PHYSICAL ACTIVITY, SEDENTARY BEHAVIOR, AND STRESS IN GRADUATE STUDENTS: THE PASS STUDY
D. Howard, E. Dunston, J. Hammermeister, K. Taylor
Eastern Washington University, Cheney, WA
The benefits of physical activity (PA) are well-established, yet over half of university students do not meet PA guidelines. While the relationship between PA and stress has been examined in undergraduate students, little research has investigated this relationship in graduate students. PURPOSE: To determine the relationship between PA, sedentary behavior (SB), and stress in graduate students. Additionally, differences in stress across PA levels were investigated. METHODS: Graduate students (n=67; age 27.5±7.8 years) completed an online survey. PA and SB were measured using the International Physical Activity Questionnaire and Sedentary Behavior Questionnaire, respectively. Stress was measured using Cohen’s Perceived Stress Scale. Pearson’s product moment correlations and linear regressions were used to determine relationships among variables. Independent samples t-tests were used to determine stress differences. All data were analyzed in SPSS v25.0 with an alpha level set at 0.05. RESULTS: Weekly time spent in vigorous PA was negatively associated with stress independent of age, sex, and hours worked per week (β=-0.01, R2=0.15, p=0.02). Time spent in SB (p=0.30), moderate PA (p=0.07), and walking (p=0.87) were not associated with stress. However, SB while reading and completing office work on the weekends was positively associated with stress, independent of moderate PA and walking (β =0.28, R2=0.13, p=0.03) but not vigorous PA (p=0.06). Moreover, students meeting PA guidelines (i.e., ≥150 min/week of moderate or 75 min/week of vigorous PA) reported significantly lower stress (15.0±6.6) than those not meeting guidelines (20.4±6.0; pCONCLUSION:Vigorous, but not moderate PA or walking, was negatively associated with stress. Further, students meeting PA guidelines reported lower stress. These results suggest PA, particularly vigorous PA, may be important related to graduate student’s stress. Additionally, time spent in SB while reading and completing computer work was positively associated with stress, suggesting that this may be an important factor in graduate student’s stress levels. Future research may benefit from a longitudinal study design and objective measures of PA to overcome current study limitations and determine whether manipulating PA and SB effects stress levels.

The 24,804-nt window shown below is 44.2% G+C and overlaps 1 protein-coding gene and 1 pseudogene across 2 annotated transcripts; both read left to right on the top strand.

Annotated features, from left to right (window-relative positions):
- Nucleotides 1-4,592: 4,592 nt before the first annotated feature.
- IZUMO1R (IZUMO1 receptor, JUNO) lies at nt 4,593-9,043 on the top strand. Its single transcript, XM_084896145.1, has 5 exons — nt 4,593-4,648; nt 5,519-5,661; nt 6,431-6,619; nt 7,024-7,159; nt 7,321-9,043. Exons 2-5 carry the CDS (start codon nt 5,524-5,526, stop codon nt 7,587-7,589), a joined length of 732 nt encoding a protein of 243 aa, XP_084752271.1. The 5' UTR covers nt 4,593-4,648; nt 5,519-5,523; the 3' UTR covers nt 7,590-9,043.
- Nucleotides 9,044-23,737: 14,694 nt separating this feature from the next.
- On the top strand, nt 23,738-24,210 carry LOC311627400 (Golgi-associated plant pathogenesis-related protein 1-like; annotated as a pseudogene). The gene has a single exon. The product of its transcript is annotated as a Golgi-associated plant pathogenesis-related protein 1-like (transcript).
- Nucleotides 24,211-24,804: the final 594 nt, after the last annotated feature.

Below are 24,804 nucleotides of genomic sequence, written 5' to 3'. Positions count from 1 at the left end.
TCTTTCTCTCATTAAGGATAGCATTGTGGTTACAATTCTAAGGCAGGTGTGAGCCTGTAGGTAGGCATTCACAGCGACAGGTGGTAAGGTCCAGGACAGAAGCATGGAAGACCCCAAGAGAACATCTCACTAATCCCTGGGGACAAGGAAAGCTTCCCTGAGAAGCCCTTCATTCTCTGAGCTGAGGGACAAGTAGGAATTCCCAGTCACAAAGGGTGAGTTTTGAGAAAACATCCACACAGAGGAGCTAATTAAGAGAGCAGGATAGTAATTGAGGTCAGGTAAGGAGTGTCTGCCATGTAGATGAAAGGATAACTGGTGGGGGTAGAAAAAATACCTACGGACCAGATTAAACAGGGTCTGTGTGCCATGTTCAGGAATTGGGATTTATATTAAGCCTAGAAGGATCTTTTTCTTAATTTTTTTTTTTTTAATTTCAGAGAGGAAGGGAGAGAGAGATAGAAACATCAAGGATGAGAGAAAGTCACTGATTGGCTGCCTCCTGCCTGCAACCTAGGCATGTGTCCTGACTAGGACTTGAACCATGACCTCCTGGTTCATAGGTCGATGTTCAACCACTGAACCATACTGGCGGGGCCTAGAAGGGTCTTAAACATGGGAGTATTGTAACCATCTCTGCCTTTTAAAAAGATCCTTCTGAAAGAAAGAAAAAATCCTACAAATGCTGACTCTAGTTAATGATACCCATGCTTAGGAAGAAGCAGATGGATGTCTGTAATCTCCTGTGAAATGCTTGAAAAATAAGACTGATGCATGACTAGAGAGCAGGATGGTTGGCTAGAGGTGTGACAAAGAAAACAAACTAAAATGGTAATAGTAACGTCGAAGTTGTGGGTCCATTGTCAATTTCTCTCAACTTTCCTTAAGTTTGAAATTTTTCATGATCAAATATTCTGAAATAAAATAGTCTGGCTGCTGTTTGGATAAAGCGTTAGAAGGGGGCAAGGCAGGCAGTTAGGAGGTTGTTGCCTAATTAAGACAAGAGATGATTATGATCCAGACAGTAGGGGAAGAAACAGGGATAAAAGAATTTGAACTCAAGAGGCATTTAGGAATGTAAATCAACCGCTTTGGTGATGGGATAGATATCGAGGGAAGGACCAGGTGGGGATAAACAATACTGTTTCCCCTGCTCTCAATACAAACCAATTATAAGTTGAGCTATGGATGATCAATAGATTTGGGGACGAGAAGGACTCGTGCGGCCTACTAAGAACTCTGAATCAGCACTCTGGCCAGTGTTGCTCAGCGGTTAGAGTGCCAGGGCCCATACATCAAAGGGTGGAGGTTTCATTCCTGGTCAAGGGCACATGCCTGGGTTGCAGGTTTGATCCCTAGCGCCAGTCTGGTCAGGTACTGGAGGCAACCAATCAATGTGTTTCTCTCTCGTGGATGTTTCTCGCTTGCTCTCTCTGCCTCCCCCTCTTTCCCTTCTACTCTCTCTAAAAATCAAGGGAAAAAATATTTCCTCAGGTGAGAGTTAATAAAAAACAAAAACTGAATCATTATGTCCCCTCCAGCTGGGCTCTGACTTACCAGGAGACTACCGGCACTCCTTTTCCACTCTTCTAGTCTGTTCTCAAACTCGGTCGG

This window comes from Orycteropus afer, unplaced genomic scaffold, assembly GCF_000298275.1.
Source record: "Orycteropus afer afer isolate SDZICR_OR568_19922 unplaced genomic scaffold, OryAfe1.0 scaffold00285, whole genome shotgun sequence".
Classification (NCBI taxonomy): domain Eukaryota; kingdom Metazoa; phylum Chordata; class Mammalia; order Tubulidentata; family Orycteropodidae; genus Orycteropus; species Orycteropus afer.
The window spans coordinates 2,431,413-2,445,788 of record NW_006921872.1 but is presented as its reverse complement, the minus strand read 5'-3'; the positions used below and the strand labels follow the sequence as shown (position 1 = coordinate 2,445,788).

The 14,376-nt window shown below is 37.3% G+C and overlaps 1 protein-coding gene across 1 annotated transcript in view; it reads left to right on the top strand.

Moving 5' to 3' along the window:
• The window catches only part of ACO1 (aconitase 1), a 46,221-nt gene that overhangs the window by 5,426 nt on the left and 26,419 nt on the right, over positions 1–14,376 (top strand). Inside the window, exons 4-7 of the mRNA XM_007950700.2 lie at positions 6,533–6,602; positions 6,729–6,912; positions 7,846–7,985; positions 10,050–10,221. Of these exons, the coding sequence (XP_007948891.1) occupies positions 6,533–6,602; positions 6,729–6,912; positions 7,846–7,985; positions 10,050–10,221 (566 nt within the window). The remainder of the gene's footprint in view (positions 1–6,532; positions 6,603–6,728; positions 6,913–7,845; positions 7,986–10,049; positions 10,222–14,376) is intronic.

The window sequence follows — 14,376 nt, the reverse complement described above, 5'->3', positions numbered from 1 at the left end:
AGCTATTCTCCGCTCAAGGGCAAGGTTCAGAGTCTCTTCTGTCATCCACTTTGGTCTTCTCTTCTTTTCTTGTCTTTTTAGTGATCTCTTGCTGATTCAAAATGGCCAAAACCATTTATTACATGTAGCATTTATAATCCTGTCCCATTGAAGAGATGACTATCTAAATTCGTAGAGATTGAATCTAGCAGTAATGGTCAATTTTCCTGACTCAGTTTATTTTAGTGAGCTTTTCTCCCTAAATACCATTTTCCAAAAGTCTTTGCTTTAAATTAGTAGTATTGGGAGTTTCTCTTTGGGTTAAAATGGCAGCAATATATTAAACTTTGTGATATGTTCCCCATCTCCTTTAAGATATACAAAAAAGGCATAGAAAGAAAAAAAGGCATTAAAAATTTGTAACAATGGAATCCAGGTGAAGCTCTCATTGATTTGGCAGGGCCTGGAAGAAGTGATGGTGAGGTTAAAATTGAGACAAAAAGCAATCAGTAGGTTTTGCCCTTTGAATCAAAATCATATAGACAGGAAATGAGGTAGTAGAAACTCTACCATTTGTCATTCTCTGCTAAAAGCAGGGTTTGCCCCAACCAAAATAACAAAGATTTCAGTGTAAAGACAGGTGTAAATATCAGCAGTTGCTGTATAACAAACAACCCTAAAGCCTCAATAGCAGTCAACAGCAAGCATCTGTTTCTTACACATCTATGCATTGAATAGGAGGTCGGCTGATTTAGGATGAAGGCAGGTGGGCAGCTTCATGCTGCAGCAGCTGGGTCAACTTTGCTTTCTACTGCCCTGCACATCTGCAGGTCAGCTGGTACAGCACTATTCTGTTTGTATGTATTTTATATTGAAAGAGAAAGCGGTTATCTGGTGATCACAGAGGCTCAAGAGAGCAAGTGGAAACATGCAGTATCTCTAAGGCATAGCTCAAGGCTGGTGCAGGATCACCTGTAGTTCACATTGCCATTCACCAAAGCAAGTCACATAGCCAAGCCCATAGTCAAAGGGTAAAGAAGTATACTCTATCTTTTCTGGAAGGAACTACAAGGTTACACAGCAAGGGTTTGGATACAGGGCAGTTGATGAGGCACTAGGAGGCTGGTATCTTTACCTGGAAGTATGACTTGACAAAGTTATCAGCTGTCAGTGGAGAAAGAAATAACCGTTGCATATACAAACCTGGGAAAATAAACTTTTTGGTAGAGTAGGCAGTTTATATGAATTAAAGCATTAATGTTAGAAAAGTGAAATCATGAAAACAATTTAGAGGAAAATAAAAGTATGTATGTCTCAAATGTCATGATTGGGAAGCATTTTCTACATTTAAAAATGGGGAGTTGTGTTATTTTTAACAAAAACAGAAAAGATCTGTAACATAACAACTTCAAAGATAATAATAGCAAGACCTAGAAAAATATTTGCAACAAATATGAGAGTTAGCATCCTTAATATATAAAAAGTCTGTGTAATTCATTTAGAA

Howard, D; Dunston, E; Hammermeister, J; and Taylor, K
"PHYSICAL ACTIVITY, SEDENTARY BEHAVIOR, AND STRESS IN GRADUATE STUDENTS: THE PASS STUDY,"
International Journal of Exercise Science: Conference Proceedings: Vol. 8:
7, Article 73.
Available at: https://digitalcommons.wku.edu/ijesab/vol8/iss7/73